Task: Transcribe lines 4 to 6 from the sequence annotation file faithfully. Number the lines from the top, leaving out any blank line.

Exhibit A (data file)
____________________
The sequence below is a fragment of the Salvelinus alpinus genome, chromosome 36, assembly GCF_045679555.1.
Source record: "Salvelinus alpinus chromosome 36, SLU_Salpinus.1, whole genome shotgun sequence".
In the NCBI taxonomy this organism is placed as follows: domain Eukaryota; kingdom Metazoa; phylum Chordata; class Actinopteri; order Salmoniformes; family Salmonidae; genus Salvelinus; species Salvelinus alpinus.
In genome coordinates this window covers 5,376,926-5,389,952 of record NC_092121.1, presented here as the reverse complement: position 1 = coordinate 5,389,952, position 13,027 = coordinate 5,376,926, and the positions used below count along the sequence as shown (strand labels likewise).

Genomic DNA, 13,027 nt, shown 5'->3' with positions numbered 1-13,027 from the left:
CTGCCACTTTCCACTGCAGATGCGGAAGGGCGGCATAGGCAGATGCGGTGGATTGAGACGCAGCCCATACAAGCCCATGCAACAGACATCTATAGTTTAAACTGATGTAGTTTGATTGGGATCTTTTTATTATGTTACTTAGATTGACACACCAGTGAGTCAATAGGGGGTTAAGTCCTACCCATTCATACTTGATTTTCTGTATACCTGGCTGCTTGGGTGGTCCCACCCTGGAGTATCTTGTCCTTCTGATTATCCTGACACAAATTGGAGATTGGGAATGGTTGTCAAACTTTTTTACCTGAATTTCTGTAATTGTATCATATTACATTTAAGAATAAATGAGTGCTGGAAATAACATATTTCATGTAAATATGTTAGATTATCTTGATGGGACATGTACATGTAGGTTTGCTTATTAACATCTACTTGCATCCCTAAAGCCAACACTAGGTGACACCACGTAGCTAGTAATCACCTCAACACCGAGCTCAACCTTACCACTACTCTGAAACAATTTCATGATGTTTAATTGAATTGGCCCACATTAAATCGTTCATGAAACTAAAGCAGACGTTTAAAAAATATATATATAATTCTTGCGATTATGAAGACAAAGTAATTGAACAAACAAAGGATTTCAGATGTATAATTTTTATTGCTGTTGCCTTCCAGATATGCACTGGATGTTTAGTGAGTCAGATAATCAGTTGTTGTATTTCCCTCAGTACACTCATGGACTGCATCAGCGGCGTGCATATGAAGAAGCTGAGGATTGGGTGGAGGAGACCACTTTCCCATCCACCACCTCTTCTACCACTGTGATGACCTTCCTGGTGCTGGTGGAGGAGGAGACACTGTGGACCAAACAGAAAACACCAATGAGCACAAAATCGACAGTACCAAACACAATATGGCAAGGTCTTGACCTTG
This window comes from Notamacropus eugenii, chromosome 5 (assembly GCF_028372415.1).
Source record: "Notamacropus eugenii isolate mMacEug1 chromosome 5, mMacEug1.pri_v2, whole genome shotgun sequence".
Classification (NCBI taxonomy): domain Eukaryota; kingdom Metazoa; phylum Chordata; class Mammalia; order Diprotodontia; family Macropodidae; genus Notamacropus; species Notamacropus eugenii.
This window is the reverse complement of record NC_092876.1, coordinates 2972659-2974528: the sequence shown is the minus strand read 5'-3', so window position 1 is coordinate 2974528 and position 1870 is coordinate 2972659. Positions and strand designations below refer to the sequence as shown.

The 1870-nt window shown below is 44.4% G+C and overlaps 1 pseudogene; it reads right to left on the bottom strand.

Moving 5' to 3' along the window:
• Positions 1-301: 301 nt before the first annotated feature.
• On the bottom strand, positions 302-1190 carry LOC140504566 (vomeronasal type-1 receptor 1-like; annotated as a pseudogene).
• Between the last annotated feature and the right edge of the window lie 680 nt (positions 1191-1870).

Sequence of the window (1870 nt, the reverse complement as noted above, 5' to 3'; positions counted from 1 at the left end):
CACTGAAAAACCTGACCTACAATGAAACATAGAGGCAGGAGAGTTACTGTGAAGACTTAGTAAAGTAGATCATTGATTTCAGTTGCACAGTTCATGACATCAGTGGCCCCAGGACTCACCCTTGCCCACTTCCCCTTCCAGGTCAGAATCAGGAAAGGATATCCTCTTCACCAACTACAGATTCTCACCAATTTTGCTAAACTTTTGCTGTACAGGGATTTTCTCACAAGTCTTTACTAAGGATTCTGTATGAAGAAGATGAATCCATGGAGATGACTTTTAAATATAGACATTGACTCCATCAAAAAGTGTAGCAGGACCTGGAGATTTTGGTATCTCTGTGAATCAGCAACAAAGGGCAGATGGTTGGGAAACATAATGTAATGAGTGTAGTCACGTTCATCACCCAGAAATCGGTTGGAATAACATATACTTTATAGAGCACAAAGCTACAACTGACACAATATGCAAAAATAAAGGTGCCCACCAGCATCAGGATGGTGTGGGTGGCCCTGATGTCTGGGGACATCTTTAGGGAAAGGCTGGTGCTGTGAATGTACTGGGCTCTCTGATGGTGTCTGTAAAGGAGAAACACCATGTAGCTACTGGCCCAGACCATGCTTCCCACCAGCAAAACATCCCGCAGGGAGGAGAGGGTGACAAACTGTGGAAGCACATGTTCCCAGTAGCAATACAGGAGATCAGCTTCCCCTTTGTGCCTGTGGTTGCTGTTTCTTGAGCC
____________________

In genome coordinates this window covers 5,376,926-5,389,952 of record NC_092121.1, presented here as the reverse complement: position 1 = coordinate 5,389,952, position 13,027 = coordinate 5,376,926, and the positions used below count along the sequence as shown (strand labels likewise).

Genomic DNA, 13,027 nt, shown 5'->3' with positions numbered 1-13,027 from the left:
CTGCCACTTTCCACTGCAGATGCGGAAGGGCGGCATAGGCAGATGCGGTGGATTGAGACGCAGCCCATACAAGCCCATGCAACAGACATCTATAGTTTAAACTGATGTAGTTTGATTGGGATCTTTTTATTATGTTACTTAGATTGACACACCAGTGAGTCAATAGGGGGTTAAGTCCTACCCATTCATACTTGATTTTCTGTATACCTGGCTGCTTGGGTGGTCCCACCCTGGAGTATCTTGTCCTTCTGATTATCCTGACACAAATTGGAGATTGGGAATGGTTGTCAAACTTTTTTACCTGAATTTCTGTAATTGTATCATATTACATTTAAGAATAAATGAGTGCTGGAAATAACATATTTCATGTAAATATGTTAGATTATCTTGATGGGACATGTACATGTAGGTTTGCTTATTAACATCTACTTGCATCCCTAAAGCCAACACTAGGTGACACCACGTAGCTAGTAATCACCTCAACACCGAGCTCAACCTTACCACTACTCTGAAACAATTTCATGATGTTTAATTGAATTGGCCCACATTAAATCGTTCATGAAACTAAAGCAGACGTTTAAAAAATATATATATAATTCTTGCGATTATGAAGACAAAGTAATTGAACAAACAAAGGATTTCAGATGTATAATTTTTATTGCTGTTGCCTTCCAGATATGCACTGGATGTTTAGTGAGTCAGATAATCAGTTGTTGTATTTCCCTCAGTACACTCATGGACTGCATCAGCGGCGTGCATATGAAGAAGCTGAGGATTGGGTGGAGGAGACCACTTTCCCATCCACCACCTCTTCTACCACTGTGATGACCTTCCTGGTGCTGGTGGAGGAGGAGACACTGTGGACCAAACAGAAAACACCAATGAGCACAAAATCGACAGTACCAAACACAATATGGCAAGGTCTTGACCTTG